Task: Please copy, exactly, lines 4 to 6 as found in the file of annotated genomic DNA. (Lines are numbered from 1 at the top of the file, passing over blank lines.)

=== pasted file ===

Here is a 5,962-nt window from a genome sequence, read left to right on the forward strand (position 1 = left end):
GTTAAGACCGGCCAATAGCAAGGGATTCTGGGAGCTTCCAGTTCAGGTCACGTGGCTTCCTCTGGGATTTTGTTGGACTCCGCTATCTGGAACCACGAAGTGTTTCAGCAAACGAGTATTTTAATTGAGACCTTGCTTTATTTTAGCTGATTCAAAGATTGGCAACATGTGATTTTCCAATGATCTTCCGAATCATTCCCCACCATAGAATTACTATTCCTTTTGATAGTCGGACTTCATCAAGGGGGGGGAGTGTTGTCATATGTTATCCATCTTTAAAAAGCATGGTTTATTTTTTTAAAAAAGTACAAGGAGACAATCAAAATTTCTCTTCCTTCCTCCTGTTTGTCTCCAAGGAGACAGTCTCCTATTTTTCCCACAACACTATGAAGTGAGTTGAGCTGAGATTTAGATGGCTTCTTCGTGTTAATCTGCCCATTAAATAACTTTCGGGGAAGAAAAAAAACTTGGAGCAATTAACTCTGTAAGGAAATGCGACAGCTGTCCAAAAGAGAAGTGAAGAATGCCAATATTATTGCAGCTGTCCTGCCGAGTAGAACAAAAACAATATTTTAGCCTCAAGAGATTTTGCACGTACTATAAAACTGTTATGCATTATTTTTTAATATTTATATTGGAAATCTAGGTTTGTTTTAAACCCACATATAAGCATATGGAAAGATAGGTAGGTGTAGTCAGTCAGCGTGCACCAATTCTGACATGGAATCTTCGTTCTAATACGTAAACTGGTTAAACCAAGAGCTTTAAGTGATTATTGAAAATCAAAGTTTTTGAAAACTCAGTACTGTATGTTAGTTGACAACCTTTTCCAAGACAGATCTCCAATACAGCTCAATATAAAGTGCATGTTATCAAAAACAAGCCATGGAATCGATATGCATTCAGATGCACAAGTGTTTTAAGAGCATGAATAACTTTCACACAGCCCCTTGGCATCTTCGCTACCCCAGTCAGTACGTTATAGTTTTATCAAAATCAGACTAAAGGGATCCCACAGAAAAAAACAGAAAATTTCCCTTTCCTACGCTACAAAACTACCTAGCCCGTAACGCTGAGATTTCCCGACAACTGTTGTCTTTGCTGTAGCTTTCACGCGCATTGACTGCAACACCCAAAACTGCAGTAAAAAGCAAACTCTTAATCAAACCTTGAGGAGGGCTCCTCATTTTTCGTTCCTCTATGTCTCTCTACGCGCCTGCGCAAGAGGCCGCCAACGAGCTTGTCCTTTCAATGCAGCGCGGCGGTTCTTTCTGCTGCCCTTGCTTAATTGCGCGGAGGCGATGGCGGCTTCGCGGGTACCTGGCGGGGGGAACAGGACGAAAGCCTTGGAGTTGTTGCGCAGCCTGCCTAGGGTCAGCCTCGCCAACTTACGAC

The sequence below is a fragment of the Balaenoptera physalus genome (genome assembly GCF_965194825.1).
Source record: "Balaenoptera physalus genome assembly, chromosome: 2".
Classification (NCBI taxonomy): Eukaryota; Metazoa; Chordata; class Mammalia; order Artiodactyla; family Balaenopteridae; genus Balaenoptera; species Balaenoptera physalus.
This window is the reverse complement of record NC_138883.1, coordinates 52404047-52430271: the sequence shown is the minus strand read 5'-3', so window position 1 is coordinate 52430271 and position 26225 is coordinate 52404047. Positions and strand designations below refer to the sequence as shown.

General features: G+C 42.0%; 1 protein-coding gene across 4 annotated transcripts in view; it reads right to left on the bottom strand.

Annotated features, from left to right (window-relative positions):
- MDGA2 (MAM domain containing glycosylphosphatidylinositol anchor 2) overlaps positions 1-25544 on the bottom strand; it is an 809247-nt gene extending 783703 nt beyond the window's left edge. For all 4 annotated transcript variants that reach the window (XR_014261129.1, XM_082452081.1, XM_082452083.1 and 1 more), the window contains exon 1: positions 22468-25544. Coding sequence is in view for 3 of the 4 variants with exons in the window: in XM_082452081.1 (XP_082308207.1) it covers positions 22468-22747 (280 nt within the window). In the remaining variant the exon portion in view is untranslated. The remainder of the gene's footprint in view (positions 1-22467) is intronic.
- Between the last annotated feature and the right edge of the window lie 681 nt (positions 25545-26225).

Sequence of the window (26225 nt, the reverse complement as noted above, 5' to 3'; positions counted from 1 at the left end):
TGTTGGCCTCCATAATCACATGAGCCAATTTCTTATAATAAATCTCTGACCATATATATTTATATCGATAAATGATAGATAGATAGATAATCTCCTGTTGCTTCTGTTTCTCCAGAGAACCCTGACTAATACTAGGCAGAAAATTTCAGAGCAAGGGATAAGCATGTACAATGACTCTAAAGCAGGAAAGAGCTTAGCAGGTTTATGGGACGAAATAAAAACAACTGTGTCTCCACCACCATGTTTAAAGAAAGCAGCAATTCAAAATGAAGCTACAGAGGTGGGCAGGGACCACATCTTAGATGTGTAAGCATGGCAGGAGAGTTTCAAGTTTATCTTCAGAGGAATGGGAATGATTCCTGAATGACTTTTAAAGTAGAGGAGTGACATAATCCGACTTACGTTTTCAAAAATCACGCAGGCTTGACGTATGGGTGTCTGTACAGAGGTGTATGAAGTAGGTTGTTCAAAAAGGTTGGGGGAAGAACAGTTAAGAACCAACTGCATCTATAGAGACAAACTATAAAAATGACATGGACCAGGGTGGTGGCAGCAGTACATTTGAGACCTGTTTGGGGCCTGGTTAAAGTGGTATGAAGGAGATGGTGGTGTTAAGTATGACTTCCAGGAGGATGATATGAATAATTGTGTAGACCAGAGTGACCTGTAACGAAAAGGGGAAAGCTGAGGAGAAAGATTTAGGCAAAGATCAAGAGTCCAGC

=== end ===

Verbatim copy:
Source record: "Balaenoptera physalus genome assembly, chromosome: 2".
Classification (NCBI taxonomy): Eukaryota; Metazoa; Chordata; class Mammalia; order Artiodactyla; family Balaenopteridae; genus Balaenoptera; species Balaenoptera physalus.
This window is the reverse complement of record NC_138883.1, coordinates 52404047-52430271: the sequence shown is the minus strand read 5'-3', so window position 1 is coordinate 52430271 and position 26225 is coordinate 52404047. Positions and strand designations below refer to the sequence as shown.